Johnson seeks to rewrite Brexit and do business in Northern Ireland


Brexit has been out of the question for some time – that is, until tomorrow. British Prime Minister Boris Johnson has announced his intention to rescind the so-called Northern Ireland Protocol, which aims to prevent a hard border between the Republic of Ireland (part of the EU) and Northern Ireland (part of the UK). At the time, there was a need to protect the 1998 peace accord that ended decades of sectarian violence often referred to as “The Troubles.”

Background: The Northern Ireland Protocol has been in force since 2020, following years of deliberation and negotiation on how to regulate trade after Brexit. The agreement separates parts of the UK by creating a border in the Irish Sea between mainland Britain and Northern Ireland. Communities in the region who identify strongly as British have said it separates them from the UK, while some UK companies have severed ties with Northern Irish companies due to increased paperwork.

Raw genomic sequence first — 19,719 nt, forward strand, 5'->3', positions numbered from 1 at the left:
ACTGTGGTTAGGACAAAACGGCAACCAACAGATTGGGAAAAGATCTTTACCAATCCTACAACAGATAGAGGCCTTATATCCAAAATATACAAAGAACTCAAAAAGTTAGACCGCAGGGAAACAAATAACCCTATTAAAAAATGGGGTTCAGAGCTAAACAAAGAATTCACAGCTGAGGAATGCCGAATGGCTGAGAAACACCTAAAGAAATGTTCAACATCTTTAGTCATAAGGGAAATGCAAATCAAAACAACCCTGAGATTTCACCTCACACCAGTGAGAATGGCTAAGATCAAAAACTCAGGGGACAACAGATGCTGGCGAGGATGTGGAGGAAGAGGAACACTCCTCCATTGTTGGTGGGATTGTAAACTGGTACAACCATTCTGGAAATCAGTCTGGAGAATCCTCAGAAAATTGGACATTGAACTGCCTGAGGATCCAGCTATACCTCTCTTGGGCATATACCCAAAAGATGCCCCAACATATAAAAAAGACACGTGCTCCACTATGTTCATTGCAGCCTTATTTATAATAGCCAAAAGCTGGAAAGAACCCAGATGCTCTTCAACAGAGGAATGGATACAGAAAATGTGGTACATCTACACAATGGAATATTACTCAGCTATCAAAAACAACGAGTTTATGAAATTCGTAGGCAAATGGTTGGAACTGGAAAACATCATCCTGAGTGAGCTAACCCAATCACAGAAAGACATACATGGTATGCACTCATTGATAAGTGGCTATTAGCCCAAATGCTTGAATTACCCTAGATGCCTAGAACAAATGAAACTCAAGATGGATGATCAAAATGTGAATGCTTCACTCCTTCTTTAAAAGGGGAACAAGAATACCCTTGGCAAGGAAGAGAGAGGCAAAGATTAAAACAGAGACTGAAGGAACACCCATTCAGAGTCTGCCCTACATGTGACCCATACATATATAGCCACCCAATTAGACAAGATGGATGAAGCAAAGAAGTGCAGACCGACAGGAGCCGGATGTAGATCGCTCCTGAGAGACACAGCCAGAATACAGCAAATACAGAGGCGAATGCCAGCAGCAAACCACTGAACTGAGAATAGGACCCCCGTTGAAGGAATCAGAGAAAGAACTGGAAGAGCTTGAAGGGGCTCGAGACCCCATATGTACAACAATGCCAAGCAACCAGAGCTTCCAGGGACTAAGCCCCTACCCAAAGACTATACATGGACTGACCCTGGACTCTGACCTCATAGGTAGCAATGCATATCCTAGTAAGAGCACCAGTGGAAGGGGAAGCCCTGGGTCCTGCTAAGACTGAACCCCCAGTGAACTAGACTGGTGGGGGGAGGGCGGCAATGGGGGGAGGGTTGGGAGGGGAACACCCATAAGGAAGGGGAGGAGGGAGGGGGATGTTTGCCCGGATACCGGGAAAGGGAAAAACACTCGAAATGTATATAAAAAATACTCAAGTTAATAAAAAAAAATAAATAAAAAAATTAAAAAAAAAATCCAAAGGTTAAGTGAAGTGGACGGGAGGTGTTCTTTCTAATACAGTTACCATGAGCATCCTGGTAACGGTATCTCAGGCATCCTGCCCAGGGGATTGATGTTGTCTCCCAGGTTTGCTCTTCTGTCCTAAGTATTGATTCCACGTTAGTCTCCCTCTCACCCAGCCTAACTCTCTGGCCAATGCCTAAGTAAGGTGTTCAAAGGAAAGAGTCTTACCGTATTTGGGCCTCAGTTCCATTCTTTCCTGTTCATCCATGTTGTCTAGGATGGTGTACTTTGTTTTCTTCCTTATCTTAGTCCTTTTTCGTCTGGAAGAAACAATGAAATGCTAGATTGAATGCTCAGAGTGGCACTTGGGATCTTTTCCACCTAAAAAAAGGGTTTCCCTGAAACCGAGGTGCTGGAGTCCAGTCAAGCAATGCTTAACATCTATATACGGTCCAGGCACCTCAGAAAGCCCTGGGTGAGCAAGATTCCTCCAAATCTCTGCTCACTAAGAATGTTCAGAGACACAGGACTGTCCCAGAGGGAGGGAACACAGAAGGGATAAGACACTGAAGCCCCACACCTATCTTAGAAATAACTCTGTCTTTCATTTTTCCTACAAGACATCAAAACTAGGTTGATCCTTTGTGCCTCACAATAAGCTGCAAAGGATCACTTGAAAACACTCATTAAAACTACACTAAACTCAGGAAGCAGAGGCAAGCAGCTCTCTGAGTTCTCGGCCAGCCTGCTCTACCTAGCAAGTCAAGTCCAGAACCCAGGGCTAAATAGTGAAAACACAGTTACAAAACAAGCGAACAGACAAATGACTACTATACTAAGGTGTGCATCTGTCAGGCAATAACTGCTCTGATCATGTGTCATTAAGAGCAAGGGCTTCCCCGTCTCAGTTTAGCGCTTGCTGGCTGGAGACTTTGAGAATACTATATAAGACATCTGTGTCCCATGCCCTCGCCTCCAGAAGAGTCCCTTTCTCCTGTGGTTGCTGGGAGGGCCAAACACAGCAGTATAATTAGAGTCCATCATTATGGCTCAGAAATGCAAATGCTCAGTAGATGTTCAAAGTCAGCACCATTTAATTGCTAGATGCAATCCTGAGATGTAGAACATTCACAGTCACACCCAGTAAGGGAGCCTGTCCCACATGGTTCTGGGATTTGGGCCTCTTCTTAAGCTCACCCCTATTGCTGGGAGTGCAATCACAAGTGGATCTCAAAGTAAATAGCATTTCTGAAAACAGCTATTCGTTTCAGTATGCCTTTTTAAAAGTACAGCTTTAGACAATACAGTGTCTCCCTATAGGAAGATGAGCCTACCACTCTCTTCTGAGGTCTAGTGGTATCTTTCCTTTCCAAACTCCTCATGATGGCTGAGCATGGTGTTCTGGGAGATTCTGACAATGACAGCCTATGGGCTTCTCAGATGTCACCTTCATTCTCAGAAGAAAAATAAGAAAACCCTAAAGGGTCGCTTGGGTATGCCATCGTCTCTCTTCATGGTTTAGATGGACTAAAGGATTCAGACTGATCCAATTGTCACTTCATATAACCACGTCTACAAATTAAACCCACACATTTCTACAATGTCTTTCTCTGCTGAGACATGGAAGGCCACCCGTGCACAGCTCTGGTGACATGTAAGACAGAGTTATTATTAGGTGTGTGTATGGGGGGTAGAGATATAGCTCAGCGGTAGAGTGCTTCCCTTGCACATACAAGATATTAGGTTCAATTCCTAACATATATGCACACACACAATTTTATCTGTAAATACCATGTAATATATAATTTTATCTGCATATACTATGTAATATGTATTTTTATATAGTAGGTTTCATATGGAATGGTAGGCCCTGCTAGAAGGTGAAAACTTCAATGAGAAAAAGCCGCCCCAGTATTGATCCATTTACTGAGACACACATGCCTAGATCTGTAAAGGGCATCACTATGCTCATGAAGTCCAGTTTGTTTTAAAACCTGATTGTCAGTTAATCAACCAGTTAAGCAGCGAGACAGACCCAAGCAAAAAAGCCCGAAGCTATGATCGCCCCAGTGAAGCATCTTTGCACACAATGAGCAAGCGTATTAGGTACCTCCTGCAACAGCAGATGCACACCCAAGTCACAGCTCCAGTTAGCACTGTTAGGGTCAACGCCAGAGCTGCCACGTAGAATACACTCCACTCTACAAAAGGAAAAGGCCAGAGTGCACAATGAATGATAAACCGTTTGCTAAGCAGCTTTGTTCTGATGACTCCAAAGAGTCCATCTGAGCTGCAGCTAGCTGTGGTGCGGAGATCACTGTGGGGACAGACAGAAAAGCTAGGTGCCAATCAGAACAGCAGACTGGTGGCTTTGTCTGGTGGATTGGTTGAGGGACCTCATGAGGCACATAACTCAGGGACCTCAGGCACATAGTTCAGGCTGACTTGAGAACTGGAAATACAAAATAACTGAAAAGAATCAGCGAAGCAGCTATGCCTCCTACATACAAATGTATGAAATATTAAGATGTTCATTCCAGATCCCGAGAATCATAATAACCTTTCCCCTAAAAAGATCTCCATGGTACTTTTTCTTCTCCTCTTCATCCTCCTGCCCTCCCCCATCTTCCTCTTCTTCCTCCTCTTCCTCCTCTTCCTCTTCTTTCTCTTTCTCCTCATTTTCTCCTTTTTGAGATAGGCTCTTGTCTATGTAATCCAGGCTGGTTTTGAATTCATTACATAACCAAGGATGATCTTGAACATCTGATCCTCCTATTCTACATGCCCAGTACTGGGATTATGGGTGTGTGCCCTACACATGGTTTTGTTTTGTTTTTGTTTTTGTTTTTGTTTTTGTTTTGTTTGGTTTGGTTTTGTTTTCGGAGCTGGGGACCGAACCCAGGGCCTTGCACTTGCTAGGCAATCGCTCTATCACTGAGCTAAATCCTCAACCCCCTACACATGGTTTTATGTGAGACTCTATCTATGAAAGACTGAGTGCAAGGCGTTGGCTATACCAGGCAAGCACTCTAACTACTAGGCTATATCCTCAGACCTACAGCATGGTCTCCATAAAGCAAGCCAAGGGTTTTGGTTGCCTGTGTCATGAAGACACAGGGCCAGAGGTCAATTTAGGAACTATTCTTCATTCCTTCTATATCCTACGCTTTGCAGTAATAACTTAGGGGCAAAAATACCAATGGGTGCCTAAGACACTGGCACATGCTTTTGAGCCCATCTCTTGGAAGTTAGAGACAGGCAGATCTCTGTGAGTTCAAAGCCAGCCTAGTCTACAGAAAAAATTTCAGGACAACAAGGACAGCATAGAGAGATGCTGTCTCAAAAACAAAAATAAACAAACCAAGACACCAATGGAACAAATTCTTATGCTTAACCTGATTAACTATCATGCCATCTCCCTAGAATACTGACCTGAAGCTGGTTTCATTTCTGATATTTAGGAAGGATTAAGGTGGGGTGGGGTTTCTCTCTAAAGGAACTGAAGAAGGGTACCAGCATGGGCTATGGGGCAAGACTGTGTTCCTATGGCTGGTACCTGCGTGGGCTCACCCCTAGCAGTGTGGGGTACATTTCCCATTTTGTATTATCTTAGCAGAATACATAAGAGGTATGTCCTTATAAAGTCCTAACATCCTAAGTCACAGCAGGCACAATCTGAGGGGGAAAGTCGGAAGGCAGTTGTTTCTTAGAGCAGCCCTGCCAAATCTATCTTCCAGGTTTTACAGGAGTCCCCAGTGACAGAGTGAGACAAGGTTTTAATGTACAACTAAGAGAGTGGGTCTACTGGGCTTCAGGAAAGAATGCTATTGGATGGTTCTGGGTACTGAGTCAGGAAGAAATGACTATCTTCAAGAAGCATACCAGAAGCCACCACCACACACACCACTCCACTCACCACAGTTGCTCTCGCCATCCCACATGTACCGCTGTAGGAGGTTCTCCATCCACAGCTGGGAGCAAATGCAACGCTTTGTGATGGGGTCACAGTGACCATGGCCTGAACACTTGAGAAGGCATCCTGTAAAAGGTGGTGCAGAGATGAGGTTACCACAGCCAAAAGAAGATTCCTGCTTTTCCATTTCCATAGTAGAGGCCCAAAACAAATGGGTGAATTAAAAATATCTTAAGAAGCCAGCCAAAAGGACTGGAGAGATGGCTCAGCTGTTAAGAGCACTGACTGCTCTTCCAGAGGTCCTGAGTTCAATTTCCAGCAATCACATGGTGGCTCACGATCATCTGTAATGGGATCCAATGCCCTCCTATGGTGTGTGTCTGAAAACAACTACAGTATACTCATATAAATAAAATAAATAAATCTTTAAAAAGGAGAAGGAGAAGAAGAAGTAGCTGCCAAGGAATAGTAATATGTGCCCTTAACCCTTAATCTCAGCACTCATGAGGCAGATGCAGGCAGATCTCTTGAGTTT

A new border control regime is being created under new Johnson-sponsored legislation that he says will reduce political tensions and business disruptions. Goods from the UK destined to remain in Northern Ireland pass through the green lane without inspection, while goods crossing the open border in the Republic of Ireland and the European Union’s internal market are subjected to red lane inspection. The bill would also remove the role of the European Court of Justice in regulating the protocol, end EU scrutiny over state aid and VAT in Northern Ireland and give ministers reserve power to amend other clauses of the protocol if necessary. will do

Outlook: The EU is furious at the new law, saying it risks a trade war with the bloc and threatening legal action. Critics also say the move violates international law and could seriously damage Britain’s reputation on the world stage as Johnson seeks to rally support after a controversy over Partygate. Britain’s relations with Washington could also be strained as President Biden has repeatedly said stability in Northern Ireland is a personal priority.




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